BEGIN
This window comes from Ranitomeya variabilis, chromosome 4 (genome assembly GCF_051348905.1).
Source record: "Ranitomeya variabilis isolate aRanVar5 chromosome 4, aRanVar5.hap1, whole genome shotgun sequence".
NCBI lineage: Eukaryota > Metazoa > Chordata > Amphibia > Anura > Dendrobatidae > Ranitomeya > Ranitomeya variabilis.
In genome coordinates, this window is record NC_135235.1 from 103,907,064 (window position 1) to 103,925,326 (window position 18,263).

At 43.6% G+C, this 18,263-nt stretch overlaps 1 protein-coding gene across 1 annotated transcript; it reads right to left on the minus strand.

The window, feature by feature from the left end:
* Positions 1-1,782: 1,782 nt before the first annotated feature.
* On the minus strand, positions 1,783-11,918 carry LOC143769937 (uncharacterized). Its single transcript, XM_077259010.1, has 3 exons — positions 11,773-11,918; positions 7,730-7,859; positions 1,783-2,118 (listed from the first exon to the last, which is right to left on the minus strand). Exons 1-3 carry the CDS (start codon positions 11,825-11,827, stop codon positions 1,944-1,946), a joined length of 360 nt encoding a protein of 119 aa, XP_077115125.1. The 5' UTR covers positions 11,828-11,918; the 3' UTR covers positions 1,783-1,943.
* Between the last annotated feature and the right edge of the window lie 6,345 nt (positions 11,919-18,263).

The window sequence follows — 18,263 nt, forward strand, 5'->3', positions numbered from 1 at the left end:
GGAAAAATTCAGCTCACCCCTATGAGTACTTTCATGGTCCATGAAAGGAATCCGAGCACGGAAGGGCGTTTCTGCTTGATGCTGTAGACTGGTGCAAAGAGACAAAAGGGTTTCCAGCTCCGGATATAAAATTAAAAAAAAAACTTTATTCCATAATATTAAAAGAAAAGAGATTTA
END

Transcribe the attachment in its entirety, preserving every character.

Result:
This window comes from Ranitomeya variabilis, chromosome 4 (genome assembly GCF_051348905.1).
Source record: "Ranitomeya variabilis isolate aRanVar5 chromosome 4, aRanVar5.hap1, whole genome shotgun sequence".
NCBI lineage: Eukaryota > Metazoa > Chordata > Amphibia > Anura > Dendrobatidae > Ranitomeya > Ranitomeya variabilis.
In genome coordinates, this window is record NC_135235.1 from 103,907,064 (window position 1) to 103,925,326 (window position 18,263).

At 43.6% G+C, this 18,263-nt stretch overlaps 1 protein-coding gene across 1 annotated transcript; it reads right to left on the minus strand.

The window, feature by feature from the left end:
* Positions 1-1,782: 1,782 nt before the first annotated feature.
* On the minus strand, positions 1,783-11,918 carry LOC143769937 (uncharacterized). Its single transcript, XM_077259010.1, has 3 exons — positions 11,773-11,918; positions 7,730-7,859; positions 1,783-2,118 (listed from the first exon to the last, which is right to left on the minus strand). Exons 1-3 carry the CDS (start codon positions 11,825-11,827, stop codon positions 1,944-1,946), a joined length of 360 nt encoding a protein of 119 aa, XP_077115125.1. The 5' UTR covers positions 11,828-11,918; the 3' UTR covers positions 1,783-1,943.
* Between the last annotated feature and the right edge of the window lie 6,345 nt (positions 11,919-18,263).

The window sequence follows — 18,263 nt, forward strand, 5'->3', positions numbered from 1 at the left end:
GGAAAAATTCAGCTCACCCCTATGAGTACTTTCATGGTCCATGAAAGGAATCCGAGCACGGAAGGGCGTTTCTGCTTGATGCTGTAGACTGGTGCAAAGAGACAAAAGGGTTTCCAGCTCCGGATATAAAATTAAAAAAAAAACTTTATTCCATAATATTAAAAGAAAAGAGATTTA